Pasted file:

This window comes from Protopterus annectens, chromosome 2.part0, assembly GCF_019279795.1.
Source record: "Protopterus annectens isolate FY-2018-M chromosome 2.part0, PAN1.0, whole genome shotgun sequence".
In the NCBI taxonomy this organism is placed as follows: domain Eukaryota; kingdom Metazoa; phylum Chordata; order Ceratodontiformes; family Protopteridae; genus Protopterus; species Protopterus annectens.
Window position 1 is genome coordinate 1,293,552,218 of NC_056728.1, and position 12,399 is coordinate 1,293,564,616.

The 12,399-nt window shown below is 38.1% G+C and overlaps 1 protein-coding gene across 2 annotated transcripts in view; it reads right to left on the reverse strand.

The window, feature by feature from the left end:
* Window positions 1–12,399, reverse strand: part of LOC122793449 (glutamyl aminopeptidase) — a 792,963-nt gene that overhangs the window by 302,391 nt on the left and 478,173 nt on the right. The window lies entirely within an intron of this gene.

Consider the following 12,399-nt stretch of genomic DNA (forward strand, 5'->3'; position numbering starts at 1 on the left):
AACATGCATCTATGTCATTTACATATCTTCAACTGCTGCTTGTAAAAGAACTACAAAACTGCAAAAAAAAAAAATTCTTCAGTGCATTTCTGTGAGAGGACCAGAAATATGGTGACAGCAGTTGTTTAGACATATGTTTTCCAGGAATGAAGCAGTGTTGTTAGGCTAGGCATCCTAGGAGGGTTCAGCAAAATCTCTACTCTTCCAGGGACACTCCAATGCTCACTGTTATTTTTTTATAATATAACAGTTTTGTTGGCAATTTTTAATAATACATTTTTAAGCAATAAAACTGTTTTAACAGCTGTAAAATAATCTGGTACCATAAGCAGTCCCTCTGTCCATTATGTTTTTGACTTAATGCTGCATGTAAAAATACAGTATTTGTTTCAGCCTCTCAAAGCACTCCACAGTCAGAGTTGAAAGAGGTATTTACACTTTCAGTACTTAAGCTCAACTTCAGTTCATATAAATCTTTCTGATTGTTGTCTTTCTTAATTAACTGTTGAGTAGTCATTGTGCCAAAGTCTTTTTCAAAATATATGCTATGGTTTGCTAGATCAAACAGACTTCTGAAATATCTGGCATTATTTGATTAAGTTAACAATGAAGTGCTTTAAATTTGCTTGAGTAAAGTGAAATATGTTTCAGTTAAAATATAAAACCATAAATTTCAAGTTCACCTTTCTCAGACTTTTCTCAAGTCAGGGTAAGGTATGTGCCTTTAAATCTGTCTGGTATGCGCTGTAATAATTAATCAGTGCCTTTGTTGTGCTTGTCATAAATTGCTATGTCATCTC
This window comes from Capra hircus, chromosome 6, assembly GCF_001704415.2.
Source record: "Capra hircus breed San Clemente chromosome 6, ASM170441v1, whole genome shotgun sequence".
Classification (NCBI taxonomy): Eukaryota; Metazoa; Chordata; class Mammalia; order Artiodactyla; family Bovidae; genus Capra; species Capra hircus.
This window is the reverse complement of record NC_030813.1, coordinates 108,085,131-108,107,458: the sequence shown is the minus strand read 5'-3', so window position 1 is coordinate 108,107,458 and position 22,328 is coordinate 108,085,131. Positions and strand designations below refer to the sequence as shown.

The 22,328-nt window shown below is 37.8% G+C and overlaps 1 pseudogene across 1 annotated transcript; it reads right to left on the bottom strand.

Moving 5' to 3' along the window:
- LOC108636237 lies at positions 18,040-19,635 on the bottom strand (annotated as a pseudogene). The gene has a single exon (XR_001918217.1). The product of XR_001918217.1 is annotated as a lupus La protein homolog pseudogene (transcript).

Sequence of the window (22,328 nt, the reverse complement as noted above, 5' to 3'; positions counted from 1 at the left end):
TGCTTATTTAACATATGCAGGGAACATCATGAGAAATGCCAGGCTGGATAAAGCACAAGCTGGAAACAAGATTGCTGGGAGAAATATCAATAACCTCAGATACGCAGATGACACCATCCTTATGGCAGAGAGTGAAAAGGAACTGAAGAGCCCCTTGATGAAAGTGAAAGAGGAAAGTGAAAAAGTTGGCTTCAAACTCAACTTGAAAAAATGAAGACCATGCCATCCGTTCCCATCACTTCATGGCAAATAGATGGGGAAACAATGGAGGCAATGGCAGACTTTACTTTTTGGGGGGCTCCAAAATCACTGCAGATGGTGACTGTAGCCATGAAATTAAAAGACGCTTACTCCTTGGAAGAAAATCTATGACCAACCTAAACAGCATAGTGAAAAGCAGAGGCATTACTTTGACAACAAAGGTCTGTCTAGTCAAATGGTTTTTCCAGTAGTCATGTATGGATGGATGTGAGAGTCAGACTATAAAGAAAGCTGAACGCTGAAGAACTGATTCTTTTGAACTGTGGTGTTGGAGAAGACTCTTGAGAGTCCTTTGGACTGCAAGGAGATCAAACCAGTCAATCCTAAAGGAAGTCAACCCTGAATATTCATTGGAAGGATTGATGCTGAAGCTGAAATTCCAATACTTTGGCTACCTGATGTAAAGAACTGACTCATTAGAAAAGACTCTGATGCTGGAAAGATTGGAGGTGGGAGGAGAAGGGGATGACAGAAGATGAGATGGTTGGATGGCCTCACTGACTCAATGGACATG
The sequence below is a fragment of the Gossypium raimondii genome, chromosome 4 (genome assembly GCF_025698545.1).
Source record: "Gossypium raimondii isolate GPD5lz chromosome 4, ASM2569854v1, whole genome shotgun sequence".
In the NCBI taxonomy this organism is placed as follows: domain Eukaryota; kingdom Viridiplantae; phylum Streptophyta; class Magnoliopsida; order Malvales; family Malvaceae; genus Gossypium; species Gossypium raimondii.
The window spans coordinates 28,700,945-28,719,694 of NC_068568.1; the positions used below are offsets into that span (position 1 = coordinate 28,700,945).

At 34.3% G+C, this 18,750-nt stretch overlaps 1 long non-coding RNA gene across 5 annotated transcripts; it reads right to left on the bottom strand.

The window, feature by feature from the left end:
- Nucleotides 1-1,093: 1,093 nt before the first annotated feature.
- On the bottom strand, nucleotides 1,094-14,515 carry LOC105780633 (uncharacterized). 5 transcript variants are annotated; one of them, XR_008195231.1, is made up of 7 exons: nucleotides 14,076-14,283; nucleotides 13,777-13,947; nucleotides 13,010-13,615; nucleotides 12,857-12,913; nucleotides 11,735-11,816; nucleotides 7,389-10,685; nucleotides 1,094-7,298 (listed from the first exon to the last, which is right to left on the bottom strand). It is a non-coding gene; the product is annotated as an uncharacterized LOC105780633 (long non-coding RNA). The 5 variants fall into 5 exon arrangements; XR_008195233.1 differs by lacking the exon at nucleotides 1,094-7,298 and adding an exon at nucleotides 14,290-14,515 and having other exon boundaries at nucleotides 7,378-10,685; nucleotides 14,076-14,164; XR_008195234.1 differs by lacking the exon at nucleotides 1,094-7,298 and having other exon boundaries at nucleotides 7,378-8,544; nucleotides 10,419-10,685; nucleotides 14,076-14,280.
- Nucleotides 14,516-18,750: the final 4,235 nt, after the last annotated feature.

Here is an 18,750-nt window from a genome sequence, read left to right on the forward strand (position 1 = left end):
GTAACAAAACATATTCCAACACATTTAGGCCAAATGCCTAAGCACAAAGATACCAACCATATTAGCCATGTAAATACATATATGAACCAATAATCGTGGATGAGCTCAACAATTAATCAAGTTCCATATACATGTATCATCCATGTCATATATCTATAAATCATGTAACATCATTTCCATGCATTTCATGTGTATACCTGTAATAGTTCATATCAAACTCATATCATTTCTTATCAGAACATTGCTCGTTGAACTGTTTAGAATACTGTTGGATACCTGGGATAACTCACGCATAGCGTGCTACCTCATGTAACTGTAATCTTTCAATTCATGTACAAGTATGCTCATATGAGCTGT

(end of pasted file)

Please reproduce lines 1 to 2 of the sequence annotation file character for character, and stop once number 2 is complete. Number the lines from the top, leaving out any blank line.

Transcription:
This window comes from Protopterus annectens, chromosome 2.part0, assembly GCF_019279795.1.
Source record: "Protopterus annectens isolate FY-2018-M chromosome 2.part0, PAN1.0, whole genome shotgun sequence".